The French Uneven Structure were up next and with them, the fast and progressive tempos returned. Presenting their latest record, La Partition, the band showed why they are a tour de force when it comes to complex and dynamic compositions. Despite all their energy, however, at this point all heads were turned to the next band so, if anything, they were cursed by their slot. Nevertheless, it was an enjoyable performance and their vocalist Matthieu Romarin really is a monster on stage, what a presence.

It was then finally time to see Leprous. Being the reason for many members of the audience to even be there – and considering the band hadn’t been in Portugal since 2015 and had released a new album in the meantime -, the expectations were at an all time high. They Norwegian boys did not disappoint in slightest though and dare I say, even suprised a few people, myself included. Bringing with them the aforementioned latest record, Malina, the band shot the first two tracks of that album, “Bonneville” and “Stuck”, and then diverted their path. This was an incredible act to see and it’s not in a mild manner that I say it was one of the best shows I’ve seen this year. Classics such as “Foe”, “Restless” and “The Valley” echoed through the entire ACDDS and every single member of the audience sang all the lyrics with Einar and hummed every instrumental part as loud as they could. It was really something, witnessing such brilliance happen. The band did not falter behind and kept playing enthusiastically to an audience that demanded more and more and didn’t want them to ever stop. Hell, there was even time for a cover of Massive Attack’s “Angel”, which worked really well in a live setting, creating a break moment in between all the enthusiasm, without killing any of it. That’s the thing with Leprous, they can create an incredibly rich ambience in any way they play. Long gone are the days of tutorship under the mighty Ihsahn – these guys are now in a league that is their own and they deserve every bit of respect and euphoria shown towards them. “Mirage” and “Third Law” finished up what was the gig of the festival, hands down. And there really isn’t much left to say about that, to be honest. Nor did any of us even dared to try for we were dead-ass tired from all the partying and drinking and still had a long way to go before reaching home.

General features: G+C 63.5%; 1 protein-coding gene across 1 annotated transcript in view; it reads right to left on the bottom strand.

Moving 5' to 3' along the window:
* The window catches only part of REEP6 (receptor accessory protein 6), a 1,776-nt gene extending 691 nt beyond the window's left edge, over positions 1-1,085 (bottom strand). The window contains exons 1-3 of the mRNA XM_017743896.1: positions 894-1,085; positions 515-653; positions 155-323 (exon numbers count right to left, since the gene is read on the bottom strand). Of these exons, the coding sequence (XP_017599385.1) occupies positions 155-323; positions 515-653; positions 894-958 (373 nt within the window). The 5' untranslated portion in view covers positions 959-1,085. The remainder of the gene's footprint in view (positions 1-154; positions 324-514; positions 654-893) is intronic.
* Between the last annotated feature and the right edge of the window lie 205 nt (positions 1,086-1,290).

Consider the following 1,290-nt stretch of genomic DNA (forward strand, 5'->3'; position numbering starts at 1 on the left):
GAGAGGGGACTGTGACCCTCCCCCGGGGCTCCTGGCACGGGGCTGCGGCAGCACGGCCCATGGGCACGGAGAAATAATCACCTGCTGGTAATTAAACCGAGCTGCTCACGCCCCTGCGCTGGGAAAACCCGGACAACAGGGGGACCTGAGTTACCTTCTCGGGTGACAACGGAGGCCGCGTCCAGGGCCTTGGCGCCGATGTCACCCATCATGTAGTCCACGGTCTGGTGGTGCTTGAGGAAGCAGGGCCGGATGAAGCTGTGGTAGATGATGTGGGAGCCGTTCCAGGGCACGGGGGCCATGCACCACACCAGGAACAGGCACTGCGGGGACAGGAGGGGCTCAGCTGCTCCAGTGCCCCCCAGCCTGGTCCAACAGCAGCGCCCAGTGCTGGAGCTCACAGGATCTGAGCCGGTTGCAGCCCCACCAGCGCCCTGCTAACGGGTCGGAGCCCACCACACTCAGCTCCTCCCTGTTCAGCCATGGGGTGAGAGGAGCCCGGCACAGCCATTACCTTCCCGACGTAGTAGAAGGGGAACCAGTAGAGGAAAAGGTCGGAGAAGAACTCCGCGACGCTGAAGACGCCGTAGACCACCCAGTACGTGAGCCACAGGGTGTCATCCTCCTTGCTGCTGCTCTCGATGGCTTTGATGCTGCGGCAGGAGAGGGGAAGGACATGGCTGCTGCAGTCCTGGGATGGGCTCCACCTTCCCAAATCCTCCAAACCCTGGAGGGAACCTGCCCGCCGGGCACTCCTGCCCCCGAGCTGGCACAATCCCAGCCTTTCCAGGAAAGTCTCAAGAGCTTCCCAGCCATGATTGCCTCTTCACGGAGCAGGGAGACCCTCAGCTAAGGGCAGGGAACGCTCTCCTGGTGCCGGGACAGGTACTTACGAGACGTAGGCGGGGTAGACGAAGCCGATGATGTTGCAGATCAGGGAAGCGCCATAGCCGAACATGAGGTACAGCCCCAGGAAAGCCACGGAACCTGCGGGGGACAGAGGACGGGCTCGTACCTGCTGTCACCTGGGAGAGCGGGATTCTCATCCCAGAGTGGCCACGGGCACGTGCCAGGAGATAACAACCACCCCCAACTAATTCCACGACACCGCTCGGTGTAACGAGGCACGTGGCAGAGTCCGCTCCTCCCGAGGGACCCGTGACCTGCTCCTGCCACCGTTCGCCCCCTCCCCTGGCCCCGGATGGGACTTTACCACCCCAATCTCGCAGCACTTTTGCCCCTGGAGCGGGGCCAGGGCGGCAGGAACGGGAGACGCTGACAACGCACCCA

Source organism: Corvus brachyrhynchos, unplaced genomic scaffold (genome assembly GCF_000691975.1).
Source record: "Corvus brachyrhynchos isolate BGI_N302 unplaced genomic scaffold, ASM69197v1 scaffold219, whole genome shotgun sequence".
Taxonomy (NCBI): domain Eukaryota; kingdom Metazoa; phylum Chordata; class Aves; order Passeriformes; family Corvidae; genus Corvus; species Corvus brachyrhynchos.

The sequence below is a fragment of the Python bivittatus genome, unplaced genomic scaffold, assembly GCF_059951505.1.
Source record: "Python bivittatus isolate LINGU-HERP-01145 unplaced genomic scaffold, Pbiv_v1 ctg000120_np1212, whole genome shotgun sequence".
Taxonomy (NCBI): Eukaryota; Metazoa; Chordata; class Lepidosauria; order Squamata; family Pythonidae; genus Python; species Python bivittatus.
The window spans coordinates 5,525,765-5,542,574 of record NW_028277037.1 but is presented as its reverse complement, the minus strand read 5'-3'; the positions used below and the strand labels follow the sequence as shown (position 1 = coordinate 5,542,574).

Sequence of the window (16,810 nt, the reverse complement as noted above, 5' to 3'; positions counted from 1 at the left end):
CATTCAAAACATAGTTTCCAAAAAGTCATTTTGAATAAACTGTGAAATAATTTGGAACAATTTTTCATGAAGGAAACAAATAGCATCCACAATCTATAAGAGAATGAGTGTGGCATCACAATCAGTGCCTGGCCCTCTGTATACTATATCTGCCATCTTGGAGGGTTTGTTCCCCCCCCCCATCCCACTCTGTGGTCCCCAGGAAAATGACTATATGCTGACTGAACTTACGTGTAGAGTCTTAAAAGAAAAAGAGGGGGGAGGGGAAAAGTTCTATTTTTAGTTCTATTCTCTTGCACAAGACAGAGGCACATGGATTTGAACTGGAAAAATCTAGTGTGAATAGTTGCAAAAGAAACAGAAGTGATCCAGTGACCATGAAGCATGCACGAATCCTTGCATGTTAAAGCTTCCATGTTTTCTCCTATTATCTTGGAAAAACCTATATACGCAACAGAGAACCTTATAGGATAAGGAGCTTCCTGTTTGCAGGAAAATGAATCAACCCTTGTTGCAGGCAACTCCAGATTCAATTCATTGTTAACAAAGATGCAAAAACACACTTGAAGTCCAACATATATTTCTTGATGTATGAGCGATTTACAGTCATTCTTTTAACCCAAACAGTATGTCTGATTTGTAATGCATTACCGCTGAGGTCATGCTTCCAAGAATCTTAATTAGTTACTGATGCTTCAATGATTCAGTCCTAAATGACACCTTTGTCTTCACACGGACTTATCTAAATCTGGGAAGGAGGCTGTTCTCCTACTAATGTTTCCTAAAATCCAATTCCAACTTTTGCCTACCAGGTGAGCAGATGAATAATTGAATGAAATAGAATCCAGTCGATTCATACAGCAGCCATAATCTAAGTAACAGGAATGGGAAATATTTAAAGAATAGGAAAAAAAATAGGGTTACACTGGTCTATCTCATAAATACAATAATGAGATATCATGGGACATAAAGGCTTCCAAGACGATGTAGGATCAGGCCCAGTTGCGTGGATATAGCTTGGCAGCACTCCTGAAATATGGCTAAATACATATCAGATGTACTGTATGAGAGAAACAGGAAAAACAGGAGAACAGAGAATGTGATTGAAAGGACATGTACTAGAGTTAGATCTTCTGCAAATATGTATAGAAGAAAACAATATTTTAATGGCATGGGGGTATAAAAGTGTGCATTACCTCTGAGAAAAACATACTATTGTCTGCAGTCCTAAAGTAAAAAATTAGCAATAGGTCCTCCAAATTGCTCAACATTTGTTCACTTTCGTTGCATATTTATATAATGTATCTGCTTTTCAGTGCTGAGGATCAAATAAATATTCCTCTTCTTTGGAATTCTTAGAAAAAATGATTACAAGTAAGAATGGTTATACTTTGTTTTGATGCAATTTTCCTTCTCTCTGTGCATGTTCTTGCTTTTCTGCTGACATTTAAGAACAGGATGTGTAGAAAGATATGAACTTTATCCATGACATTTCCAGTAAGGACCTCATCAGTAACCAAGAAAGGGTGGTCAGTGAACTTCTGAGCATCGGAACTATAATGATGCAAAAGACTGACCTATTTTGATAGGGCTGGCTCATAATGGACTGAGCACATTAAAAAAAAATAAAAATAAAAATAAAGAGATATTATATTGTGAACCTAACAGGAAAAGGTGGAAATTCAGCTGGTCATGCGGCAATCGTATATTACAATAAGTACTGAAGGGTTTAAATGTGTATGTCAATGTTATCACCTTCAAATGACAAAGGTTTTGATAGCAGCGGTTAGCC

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Words by Filipe Silva
Photos by Rita Limede